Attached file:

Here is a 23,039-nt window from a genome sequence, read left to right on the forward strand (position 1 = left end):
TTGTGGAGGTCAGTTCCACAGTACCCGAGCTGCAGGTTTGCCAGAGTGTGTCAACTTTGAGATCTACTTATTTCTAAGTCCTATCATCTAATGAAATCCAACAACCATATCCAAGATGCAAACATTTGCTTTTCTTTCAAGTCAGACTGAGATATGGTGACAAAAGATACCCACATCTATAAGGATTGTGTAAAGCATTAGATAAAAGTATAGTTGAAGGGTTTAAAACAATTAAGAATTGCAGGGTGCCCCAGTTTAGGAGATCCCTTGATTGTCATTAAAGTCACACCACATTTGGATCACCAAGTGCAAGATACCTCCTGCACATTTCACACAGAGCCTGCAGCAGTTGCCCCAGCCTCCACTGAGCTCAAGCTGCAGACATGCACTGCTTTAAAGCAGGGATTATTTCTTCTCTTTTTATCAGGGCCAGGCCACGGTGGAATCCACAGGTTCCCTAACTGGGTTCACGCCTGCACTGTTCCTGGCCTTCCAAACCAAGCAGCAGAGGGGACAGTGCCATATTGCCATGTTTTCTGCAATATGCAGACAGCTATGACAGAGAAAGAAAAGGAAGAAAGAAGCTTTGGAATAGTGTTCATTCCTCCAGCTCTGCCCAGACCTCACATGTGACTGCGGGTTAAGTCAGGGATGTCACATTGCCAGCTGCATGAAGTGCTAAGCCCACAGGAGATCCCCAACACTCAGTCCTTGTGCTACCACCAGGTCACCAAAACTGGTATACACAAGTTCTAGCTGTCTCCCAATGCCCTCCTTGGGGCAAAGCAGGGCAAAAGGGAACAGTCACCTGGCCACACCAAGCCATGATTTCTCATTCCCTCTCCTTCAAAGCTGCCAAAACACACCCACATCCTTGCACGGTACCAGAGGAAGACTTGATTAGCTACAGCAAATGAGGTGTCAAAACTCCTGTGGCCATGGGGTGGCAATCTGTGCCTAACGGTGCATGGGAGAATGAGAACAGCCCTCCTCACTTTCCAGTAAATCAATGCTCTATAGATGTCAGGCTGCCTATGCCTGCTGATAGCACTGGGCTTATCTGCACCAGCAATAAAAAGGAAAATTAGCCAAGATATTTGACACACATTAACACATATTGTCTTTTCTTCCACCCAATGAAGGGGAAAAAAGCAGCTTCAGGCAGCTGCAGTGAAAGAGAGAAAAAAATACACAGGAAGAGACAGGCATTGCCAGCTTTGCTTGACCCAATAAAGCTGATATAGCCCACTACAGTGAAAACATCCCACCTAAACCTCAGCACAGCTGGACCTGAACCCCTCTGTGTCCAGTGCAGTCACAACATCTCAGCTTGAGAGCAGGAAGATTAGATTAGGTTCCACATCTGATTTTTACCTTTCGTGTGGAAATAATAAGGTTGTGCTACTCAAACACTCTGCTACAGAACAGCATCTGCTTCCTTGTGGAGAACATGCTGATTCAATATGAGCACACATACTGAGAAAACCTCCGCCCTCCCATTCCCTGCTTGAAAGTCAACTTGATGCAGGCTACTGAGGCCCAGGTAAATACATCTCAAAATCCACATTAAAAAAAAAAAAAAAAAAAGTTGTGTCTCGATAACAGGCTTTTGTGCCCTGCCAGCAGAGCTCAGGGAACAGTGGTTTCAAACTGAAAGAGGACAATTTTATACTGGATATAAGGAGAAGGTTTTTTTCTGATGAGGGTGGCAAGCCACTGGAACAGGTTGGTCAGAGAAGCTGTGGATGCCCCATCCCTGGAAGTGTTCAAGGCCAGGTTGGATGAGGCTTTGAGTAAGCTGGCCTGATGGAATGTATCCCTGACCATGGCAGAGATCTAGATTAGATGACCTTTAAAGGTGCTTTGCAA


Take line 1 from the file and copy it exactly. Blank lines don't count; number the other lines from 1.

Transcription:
Here is a 23,039-nt window from a genome sequence, read left to right on the forward strand (position 1 = left end):